Home pageCommission ICT de la SATW - Groupe de travail e-SocietyRound Table Münchenwiler 4th & 5th June 2009 : Beyond GDP : Progress and Quality of Life
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Saturday 7 March 2009
by Raymond Morel
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Round Table Münchenwiler

"Progress and quality of life, Switzerland in 2029"

4th – 5th June 2009

The term progress comes from the Latin word progressus meaning "action to move forward." Each discipline has its own reading of what is the progress and where it may lead us – like philosophy, history, anthropology, etc. Progress as ideology has developed in the nineteenth century, together with the process of industrialization. Progress has been likened to science and growth. It was measured by indicators of economic performance, such as GDP, the main indicator of the performance of nations.

Today, many aspects of growth-progress are problematic. Looking beyond the crisis, many politicians and business leaders are now aware - and say it openly - that the references of the past cannot serve for the future. Whole areas of economic and financial system will be modified in depth. The system of consumption that has fuelled the growth of the West, destroying the environment, is not extensible. In less than twenty years, oil production has significantly declined. Young people today have the certainty that they will live less well than their parents. All signals are in the red!

A - Which progress do we want?

Since the 60’s, many searchers have questioned the relevance of the GDP to measure the evolution of societies, but their work remained in academical circles. Since the 2000s many international institutions and Think Tank used as reference by political and economic leaders grab nevertheless the topic showing thereby that in the period of uncertainties and crisis we go through, the issue is more than ever valid. A consensus seems to be saying that, in addition to GDP, other indicators capable of taking into account the qualitative dimensions of evolutions of the societies, well-being, heritage, but also deduct adverse effects, such as pollution, wars, etc.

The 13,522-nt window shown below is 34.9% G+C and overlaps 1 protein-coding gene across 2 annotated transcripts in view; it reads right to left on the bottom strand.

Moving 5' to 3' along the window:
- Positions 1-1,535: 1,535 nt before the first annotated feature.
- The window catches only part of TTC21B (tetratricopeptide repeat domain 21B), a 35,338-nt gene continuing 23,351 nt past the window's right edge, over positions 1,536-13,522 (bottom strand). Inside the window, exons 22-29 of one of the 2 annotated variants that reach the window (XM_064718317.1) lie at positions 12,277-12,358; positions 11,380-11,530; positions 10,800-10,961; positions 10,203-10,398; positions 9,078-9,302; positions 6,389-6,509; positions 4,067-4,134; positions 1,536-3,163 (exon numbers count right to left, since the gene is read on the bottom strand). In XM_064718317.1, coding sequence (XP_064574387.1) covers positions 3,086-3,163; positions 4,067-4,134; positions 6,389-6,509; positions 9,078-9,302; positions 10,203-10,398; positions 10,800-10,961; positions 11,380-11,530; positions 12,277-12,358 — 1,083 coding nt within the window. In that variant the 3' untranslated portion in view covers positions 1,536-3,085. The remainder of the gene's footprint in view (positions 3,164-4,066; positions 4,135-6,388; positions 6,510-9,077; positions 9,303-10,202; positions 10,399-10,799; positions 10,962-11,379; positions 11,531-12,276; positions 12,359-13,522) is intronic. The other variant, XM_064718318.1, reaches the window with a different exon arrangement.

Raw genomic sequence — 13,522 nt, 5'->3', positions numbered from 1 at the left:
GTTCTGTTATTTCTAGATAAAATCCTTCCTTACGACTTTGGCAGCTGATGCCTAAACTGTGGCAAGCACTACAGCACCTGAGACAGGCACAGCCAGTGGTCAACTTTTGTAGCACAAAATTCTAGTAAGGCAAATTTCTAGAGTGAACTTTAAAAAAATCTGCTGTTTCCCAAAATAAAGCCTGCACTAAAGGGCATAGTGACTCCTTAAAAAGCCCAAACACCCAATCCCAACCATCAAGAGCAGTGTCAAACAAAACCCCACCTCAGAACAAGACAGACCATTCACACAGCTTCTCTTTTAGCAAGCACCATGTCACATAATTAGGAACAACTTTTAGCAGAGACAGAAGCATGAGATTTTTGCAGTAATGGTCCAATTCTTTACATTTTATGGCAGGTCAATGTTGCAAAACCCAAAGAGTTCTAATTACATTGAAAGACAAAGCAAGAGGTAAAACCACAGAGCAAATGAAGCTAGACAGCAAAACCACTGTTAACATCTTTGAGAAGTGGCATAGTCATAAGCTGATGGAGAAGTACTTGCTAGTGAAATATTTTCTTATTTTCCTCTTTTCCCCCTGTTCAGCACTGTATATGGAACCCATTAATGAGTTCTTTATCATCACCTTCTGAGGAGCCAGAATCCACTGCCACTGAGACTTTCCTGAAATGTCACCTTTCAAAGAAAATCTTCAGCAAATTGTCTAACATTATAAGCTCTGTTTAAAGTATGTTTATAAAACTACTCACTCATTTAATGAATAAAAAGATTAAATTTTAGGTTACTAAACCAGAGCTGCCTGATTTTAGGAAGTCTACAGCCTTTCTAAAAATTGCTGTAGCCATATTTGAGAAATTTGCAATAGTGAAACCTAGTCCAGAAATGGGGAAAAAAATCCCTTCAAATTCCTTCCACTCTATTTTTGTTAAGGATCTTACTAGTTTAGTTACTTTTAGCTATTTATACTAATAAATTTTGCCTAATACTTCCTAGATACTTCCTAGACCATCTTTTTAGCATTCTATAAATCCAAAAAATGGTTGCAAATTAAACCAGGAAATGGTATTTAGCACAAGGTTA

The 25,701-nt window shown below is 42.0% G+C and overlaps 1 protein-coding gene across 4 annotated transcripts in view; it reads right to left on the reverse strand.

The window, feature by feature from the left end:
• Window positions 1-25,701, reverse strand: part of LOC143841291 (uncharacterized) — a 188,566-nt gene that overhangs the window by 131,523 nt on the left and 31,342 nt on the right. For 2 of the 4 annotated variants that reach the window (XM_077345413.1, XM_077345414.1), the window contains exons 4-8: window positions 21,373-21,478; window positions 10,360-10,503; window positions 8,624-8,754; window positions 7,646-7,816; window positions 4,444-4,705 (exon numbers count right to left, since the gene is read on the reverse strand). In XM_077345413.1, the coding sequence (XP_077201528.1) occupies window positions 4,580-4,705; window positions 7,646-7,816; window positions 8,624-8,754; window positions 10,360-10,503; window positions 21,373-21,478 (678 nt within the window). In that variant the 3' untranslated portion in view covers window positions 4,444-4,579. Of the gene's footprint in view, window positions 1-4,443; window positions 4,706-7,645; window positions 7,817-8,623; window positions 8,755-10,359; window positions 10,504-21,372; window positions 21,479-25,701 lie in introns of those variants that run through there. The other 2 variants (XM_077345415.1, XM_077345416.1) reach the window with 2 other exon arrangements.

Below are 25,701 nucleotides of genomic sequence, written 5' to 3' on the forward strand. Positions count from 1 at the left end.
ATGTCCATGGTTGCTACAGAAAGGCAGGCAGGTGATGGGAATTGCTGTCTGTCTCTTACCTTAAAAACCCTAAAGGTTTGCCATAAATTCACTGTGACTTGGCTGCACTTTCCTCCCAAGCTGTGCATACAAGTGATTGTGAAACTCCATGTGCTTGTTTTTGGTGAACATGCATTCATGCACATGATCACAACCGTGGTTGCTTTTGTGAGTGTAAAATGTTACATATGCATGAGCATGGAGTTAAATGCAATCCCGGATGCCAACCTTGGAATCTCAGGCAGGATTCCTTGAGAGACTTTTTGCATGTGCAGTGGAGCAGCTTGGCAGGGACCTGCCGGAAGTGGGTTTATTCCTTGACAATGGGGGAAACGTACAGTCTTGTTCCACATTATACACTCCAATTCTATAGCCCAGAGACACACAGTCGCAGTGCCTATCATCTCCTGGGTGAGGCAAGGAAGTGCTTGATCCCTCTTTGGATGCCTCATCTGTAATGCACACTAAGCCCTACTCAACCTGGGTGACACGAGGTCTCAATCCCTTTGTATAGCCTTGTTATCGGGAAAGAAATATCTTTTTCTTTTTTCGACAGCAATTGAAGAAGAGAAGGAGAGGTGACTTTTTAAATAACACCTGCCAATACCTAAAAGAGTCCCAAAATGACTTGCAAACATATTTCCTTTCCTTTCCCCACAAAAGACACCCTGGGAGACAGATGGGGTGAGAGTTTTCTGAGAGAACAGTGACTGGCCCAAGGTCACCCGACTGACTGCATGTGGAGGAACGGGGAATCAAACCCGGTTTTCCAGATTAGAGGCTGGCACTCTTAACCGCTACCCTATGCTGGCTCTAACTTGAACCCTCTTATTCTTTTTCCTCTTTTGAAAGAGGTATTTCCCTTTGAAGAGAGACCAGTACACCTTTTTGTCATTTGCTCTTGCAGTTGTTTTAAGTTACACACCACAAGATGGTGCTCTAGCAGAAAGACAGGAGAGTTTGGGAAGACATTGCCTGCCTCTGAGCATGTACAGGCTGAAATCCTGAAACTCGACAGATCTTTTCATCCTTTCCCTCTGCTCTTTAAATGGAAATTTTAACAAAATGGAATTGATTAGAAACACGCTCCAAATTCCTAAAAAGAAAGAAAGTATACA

Several countries have established national commissions to address this issue. At the international level, the OECD has developed an extensive program entitled "Global Project on Measuring the Progress of Societies", which aims to provide decision makers with new standards for understanding, measuring, assessing and monitoring their decisions, taking as perspective, objective and reference what might be called the "qualitative development". The OECD initiative raises the awareness on the fact that a new orientation is necessary, that a significant fraction of the population has already adopted new lifestyles and that it is appropriate to review the criteria of progress that a society uses to inform decision-making. A Global Forum will be held in Korea in autumn 2009 to check the progress and review the proposals for defining and measuring progress.

B - The approach: how and why innovate?

The eventual transition to a post-capitalist system is much more a long term anthropological problem than a matter of decisions and political strategies in short or medium term. It involves the parallel emergence of new configurations of economic and moral incentives and new institutional arrangements rooted in organizational and material practices bearable on psychological, moral as well as ecological point of view.